That killed the plan.
“Mr. Montgomery has made clear over the course of many years that he is unwilling to treat LGBT people equally under the law,” the attorneys for Lambda Legal wrote.
But the view is different from Gary McCaleb, senior counsel of the Alliance Defending Freedom, a Christian public interest law firm, whose organization has often ended up on the other side of issues with Lambda Legal.
McCaleb, who also served on that task force about gender identity, defended Montgomery and the way he handled himself. He said Montgomery stated his opposition “in very measured, logical, and legally grounded terms.”
Analise Ortiz, campaign manager for ACLU Arizona, said Montgomery’s issues of bias go beyond sexual orientation.
That includes his 2014 decision to hire John Guandolo, a former FBI agent, to conduct training for law enforcement on the threat of Muslim terrorist groups. The invitation to the training said Guandolo, who left the FBI after an affair with a confidential source, said topics would include “threats posed to our local communities by Hamas, Hezbolla and Sharia Law.”
At the time, Imraan Siddiqi, president of the Council on American-Islamic Relations in Arizona, called Guandolo an “Islamophobe,” saying he was “creating a false correlation between being a Muslim and being prone to violence.”
Montgomery said at the time that the training was “mischaracterized” and said he was “comfortable” with it. But Ortiz said it raises questions about impartiality and whether Montgomery is capable of considering the impact of his decisions on all people.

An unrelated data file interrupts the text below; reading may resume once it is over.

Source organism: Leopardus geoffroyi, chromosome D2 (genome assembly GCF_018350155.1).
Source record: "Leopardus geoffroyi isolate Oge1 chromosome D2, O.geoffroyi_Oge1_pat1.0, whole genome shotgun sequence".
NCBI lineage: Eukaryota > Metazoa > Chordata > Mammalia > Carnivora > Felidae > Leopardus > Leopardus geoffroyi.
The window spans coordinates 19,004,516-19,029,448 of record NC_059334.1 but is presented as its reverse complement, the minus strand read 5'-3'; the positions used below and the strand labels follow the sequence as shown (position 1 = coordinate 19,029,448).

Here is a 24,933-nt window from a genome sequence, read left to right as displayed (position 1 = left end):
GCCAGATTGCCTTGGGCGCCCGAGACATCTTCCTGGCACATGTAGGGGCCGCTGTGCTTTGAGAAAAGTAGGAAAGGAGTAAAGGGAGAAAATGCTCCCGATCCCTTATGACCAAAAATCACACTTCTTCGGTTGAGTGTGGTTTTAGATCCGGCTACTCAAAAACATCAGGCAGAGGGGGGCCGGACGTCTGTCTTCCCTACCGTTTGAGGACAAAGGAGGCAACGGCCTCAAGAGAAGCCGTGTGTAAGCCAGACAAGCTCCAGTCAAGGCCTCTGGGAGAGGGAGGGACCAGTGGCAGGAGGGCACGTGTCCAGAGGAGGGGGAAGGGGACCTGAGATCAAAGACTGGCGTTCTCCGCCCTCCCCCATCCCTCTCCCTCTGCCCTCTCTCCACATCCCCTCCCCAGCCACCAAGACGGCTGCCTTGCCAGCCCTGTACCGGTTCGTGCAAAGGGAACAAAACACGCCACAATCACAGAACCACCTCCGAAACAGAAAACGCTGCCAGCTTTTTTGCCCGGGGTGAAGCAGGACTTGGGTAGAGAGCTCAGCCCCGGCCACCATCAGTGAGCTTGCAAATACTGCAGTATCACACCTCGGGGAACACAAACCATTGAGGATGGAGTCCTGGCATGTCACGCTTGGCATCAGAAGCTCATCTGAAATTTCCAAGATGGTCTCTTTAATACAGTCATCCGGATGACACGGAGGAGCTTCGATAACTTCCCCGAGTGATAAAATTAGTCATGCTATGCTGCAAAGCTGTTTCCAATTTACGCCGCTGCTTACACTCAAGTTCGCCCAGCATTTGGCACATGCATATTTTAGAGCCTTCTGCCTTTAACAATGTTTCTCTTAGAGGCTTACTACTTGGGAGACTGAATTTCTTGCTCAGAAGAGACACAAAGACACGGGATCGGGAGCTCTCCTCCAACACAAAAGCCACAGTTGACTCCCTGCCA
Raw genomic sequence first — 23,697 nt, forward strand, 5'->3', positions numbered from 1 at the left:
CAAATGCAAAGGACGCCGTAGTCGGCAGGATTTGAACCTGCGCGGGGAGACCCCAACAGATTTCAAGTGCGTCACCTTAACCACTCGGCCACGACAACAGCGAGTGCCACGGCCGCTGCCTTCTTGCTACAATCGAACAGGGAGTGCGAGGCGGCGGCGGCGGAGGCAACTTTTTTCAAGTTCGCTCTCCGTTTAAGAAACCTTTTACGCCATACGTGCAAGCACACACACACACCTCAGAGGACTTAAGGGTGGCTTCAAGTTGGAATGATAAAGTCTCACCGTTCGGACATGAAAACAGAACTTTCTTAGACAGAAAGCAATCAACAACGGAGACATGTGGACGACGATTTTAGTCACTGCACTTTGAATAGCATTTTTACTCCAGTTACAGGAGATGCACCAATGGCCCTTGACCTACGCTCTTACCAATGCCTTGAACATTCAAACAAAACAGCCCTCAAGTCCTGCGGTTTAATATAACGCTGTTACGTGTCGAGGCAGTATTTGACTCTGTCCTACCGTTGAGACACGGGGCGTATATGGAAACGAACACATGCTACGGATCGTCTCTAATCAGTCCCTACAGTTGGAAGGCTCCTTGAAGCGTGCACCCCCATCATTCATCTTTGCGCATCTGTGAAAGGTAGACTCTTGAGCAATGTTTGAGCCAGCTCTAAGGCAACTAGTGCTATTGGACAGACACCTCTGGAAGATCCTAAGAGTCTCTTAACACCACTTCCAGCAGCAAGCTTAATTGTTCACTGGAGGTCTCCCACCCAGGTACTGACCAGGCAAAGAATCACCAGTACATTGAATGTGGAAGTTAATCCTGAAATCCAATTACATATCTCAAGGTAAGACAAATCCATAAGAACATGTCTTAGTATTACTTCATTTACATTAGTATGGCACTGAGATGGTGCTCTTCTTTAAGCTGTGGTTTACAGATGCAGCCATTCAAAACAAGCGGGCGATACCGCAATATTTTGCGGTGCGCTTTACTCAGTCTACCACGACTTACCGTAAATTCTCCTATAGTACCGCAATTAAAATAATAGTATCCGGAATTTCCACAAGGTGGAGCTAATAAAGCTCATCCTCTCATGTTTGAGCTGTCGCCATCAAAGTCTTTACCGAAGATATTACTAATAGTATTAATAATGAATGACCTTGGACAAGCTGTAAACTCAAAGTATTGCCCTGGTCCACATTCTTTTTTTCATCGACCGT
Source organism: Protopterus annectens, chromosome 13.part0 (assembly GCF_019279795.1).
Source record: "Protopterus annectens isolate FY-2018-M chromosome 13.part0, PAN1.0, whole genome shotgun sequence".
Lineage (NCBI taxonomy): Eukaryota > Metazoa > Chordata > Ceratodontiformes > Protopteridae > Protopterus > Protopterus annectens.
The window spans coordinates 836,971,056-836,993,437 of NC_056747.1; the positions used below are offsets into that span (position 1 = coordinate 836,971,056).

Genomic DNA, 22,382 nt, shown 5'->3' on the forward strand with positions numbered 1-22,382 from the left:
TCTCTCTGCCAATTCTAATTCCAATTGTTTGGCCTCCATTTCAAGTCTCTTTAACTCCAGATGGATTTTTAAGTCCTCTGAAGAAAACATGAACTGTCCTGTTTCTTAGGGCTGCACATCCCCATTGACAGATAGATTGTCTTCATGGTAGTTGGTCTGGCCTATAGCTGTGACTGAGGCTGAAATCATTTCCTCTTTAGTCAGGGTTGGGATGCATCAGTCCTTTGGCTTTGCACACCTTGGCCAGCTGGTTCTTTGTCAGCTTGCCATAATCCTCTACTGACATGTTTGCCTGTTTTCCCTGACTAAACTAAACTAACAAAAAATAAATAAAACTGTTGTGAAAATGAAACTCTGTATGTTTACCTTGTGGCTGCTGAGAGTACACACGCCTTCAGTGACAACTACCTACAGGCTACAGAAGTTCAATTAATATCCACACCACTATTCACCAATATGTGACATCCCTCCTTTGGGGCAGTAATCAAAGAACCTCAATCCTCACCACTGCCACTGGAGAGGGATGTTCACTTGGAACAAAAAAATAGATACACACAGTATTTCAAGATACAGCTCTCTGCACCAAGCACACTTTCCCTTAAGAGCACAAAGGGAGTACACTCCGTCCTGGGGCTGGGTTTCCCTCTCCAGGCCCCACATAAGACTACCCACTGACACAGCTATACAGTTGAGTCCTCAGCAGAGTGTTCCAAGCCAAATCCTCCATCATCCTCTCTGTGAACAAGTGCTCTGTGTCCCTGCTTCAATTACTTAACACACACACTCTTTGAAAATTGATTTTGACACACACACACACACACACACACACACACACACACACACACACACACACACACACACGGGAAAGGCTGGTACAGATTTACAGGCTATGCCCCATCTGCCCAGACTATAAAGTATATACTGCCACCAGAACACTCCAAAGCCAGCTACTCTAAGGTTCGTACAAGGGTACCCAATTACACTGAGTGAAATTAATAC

On the positive side of the ledger, Montgomery also has secured endorsements from Ernest Calderon, a former president of the State Bard of Arizona, David LeBahn, CEO of the Association of Prosecuting Attorneys, Maricopa County Assessor Paul Petersen and several current and former staffers at the Maricopa County Attorneys Office.
Montgomery declined to comment on what has been submitted to the commission.
At least part of whether Montgomery makes the short list sent to Ducey depends on exactly how short that list turns out to be.
The voter-approved constitutional provisions for selecting appellate judges requires the commission to send at least three names to the governor. In that case, no more than two can be from the same party. So if the commissioners want to nominate just one of the two Democrat contenders, or just the Libertarian, they can send only two Republican names to Ducey.
More non-Republicans on the list mean more potential Republican nominees, though there is no set requirement for how many of the nine to be interviewed Friday can be sent. Last time, when Montgomery did not make the cut, the commission sent just five names to Ducey, three Republicans and two Democrats, before the governor chose Republican James Beene.
This will be Ducey’s fifth pick for the court. Aside from replacing two retiring justices – now three – the Republican-controlled Legislature also expanded the court from five to seven, giving Ducey two more slots to fill.